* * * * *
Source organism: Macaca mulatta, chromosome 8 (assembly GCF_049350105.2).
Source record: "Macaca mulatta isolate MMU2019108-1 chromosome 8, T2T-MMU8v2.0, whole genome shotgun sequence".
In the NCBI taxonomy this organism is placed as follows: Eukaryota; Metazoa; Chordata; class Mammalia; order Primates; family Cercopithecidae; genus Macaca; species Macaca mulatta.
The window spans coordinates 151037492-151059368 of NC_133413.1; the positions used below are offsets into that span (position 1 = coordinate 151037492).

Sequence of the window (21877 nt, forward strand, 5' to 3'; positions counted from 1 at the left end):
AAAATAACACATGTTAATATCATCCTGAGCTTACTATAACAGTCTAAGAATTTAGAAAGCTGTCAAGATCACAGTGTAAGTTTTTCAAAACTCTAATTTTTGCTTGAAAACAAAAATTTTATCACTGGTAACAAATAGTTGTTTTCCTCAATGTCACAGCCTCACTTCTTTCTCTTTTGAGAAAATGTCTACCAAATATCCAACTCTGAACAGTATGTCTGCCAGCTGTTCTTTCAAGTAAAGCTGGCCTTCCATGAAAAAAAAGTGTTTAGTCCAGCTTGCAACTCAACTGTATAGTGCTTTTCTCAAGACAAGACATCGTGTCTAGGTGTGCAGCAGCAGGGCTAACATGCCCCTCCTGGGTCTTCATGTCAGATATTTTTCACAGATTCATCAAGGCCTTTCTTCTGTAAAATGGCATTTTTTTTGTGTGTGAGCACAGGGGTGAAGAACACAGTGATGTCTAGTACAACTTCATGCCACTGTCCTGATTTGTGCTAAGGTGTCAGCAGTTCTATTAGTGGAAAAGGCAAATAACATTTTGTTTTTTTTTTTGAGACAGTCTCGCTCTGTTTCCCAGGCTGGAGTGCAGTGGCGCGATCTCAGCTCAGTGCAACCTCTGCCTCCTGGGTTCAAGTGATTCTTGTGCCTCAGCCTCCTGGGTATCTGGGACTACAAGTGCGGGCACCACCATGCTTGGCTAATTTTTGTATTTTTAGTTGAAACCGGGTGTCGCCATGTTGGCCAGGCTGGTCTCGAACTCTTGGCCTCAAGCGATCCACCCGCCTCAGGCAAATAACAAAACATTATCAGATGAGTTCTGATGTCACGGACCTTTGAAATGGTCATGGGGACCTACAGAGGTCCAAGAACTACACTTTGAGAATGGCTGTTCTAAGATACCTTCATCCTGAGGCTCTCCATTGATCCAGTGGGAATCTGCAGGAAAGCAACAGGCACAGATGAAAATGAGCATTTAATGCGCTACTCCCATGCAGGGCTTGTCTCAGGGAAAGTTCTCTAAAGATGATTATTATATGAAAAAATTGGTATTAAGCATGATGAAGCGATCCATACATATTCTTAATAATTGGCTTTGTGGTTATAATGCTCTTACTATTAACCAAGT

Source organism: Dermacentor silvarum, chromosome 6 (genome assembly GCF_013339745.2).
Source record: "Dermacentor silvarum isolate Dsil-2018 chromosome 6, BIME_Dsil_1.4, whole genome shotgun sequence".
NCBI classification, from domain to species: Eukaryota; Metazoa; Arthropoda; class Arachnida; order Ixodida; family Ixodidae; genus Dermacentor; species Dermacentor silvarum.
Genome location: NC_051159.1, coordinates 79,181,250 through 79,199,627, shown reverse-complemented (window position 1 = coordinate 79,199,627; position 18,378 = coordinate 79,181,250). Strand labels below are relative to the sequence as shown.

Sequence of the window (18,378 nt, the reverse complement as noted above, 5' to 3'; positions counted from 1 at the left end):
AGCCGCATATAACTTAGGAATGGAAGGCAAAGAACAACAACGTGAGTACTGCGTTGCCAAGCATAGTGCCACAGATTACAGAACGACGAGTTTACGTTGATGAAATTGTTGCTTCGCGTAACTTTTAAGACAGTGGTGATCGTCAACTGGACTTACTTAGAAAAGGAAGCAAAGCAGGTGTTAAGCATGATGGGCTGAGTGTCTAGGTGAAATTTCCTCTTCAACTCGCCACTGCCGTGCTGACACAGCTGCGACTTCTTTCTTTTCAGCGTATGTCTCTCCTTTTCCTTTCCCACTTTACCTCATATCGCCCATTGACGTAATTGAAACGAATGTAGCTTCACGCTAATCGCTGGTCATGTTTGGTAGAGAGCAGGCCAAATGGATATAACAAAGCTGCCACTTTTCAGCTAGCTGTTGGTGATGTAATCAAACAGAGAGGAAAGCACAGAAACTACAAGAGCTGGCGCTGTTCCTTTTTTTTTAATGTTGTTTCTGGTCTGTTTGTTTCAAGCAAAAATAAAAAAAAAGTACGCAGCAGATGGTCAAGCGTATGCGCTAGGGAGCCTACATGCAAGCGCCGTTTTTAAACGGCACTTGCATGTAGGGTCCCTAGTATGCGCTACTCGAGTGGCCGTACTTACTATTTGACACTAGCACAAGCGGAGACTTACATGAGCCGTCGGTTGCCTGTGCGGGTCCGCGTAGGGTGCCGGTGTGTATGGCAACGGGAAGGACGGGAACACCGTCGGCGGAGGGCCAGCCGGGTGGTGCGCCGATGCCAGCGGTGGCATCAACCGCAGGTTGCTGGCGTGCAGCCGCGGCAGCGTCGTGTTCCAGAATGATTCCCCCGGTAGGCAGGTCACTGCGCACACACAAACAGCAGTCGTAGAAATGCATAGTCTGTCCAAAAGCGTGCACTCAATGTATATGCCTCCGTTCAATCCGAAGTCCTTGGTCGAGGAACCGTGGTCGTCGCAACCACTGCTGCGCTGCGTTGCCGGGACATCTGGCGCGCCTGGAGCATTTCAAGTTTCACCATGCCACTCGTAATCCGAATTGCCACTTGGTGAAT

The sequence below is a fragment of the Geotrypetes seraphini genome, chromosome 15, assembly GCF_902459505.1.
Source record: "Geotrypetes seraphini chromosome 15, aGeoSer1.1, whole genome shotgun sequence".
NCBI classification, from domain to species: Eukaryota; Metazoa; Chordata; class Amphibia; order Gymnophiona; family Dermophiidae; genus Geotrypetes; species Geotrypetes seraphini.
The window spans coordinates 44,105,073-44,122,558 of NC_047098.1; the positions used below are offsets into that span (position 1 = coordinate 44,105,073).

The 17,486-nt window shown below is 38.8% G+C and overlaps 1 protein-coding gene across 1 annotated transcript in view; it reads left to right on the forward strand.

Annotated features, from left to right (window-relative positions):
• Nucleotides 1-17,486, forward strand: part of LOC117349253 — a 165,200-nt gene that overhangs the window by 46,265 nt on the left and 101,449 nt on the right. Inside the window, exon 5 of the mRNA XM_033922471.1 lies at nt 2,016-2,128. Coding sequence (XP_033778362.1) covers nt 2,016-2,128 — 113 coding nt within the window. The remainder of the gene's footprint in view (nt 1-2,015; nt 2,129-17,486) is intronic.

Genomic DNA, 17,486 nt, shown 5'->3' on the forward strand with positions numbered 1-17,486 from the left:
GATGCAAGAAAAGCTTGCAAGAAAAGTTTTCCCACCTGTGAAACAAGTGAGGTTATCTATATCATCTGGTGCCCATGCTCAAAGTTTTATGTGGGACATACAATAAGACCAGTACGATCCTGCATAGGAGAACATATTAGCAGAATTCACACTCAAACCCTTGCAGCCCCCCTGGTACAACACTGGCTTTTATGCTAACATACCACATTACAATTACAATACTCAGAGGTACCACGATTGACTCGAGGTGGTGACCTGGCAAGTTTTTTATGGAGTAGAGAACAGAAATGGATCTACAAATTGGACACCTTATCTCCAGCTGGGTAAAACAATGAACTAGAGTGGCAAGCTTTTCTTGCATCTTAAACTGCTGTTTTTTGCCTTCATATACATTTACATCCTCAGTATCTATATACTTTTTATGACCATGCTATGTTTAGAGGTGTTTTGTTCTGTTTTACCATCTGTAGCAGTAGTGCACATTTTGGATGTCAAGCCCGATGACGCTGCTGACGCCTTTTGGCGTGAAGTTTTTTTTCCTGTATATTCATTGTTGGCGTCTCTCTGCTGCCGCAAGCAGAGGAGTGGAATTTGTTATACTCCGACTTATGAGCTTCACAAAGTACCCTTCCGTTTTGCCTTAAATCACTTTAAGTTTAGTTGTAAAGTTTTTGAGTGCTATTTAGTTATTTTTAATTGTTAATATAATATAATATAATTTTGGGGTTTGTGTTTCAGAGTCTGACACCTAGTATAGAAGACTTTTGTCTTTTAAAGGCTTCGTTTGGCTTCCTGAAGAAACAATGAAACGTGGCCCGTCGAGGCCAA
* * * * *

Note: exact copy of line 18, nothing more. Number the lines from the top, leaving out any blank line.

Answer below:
Annotated features, from left to right (window-relative positions):